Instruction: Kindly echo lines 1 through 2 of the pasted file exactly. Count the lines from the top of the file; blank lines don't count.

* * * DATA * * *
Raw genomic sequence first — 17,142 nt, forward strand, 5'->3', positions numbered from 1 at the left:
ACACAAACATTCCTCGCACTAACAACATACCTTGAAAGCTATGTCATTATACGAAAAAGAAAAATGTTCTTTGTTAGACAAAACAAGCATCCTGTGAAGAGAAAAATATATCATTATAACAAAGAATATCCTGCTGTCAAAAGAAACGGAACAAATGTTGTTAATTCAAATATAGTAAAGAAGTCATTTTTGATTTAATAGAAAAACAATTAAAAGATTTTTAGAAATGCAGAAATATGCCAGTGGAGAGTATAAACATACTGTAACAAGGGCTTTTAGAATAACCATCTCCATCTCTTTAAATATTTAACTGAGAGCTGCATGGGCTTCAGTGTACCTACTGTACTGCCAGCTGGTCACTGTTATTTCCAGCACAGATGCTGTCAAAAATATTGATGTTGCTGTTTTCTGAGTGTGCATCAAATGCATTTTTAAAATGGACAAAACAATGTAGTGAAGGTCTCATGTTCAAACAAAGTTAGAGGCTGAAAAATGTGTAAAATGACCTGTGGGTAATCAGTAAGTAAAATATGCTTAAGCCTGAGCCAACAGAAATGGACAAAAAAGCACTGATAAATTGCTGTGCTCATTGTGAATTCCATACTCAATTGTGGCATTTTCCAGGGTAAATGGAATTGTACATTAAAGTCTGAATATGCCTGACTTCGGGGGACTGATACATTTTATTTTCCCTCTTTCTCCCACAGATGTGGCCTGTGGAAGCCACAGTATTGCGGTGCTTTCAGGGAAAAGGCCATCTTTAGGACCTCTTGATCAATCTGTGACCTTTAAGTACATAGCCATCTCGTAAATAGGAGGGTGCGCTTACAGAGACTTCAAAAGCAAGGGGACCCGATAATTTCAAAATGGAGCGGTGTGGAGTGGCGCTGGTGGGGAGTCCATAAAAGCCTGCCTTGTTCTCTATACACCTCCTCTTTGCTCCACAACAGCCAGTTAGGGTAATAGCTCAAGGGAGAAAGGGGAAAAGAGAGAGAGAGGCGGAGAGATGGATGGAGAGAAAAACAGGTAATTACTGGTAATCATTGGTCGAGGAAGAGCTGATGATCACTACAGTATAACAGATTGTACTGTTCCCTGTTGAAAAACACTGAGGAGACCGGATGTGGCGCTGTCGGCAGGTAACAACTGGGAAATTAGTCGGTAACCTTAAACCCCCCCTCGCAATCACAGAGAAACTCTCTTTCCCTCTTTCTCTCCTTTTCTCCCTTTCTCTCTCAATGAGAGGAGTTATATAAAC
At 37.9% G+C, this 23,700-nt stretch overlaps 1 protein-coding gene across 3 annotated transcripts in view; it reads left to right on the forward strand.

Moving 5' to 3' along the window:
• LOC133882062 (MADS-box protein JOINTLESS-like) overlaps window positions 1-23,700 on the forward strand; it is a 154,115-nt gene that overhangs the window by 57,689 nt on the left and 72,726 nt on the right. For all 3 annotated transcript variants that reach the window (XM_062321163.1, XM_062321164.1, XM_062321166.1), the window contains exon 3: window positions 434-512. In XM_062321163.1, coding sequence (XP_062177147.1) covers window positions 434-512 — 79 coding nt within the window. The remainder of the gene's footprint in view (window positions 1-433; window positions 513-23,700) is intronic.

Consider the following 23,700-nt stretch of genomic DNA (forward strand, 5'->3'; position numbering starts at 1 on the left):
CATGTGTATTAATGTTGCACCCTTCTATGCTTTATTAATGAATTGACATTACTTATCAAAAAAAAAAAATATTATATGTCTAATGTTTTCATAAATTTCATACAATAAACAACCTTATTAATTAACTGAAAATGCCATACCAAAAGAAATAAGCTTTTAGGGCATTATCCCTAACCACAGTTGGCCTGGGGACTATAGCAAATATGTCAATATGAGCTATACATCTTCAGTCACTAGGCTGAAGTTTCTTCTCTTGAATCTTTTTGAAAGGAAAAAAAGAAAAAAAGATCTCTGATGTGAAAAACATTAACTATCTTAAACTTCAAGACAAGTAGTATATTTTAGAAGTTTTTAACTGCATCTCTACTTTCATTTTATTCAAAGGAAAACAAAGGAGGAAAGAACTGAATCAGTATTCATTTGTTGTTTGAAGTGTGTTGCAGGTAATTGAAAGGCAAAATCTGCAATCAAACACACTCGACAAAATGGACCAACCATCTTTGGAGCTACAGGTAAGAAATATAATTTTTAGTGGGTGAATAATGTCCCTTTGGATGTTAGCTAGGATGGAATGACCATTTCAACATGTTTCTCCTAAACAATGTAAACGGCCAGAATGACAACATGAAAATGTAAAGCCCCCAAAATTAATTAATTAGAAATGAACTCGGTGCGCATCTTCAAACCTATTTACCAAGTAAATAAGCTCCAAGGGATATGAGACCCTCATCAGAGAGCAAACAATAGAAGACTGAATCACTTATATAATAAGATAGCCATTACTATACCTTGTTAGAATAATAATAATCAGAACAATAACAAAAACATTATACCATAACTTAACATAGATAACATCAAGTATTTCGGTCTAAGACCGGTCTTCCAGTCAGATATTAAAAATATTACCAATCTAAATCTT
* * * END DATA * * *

Raw genomic sequence first — 17,142 nt, forward strand, 5'->3', positions numbered from 1 at the left:
ACACAAACATTCCTCGCACTAACAACATACCTTGAAAGCTATGTCATTATACGAAAAAGAAAAATGTTCTTTGTTAGACAAAACAAGCATCCTGTGAAGAGAAAAATATATCATTATAACAAAGAATATCCTGCTGTCAAAAGAAACGGAACAAATGTTGTTAATTCAAATATAGTAAAGAAGTCATTTTTGATTTAATAGAAAAACAATTAAAAGATTTTTAGAAATGCAGAAATATGCCAGTGGAGAGTATAAACATACTGTAACAAGGGCTTTTAGAATAACCATCTCCATCTCTTTAAATATTTAACTGAGAGCTGCATGGGCTTCAGTGTACCTACTGTACTGCCAGCTGGTCACTGTTATTTCCAGCACAGATGCTGTCAAAAATATTGATGTTGCTGTTTTCTGAGTGTGCATCAAATGCATTTTTAAAATGGACAAAACAATGTAGTGAAGGTCTCATGTTCAAACAAAGTTAGAGGCTGAAAAATGTGTAAAATGACCTGTGGGTAATCAGTAAGTAAAATATGCTTAAGCCTGAGCCAACAGAAATGGACAAAAAAGCACTGATAAATTGCTGTGCTCATTGTGAATTCCATACTCAATTGTGGCATTTTCCAGGGTAAATGGAATTGTACATTAAAGTCTGAATATGCCTGACTTCGGGGGACTGATACATTTTATTTTCCCTCTTTCTCCCACAGATGTGGCCTGTGGAAGCCACAGTATTGCGGTGCTTTCAGGGAAAAGGCCATCTTTAGGACCTCTTGATCAATCTGTGACCTTTAAGTACATAGCCATCTCGTAAATAGGAGGGTGCGCTTACAGAGACTTCAAAAGCAAGGGGACCCGATAATTTCAAAATGGAGCGGTGTGGAGTGGCGCTGGTGGGGAGTCCATAAAAGCCTGCCTTGTTCTCTATACACCTCCTCTTTGCTCCACAACAGCCAGTTAGGGTAATAGCTCAAGGGAGAAAGGGGAAAAGAGAGAGAGAGGCGGAGAGATGGATGGAGAGAAAAACAGGTAATTACTGGTAATCATTGGTCGAGGAAGAGCTGATGATCACTACAGTATAACAGATTGTACTGTTCCCTGTTGAAAAACACTGAGGAGACCGGATGTGGCGCTGTCGGCAGGTAACAACTGGGAAATTAGTCGGTAACCTTAAACCCCCCCTCGCAATCACAGAGAAACTCTCTTTCCCTCTTTCTCTCCTTTTCTCCCTTTCTCTCTCAATGAGAGGAGTTATATAAAC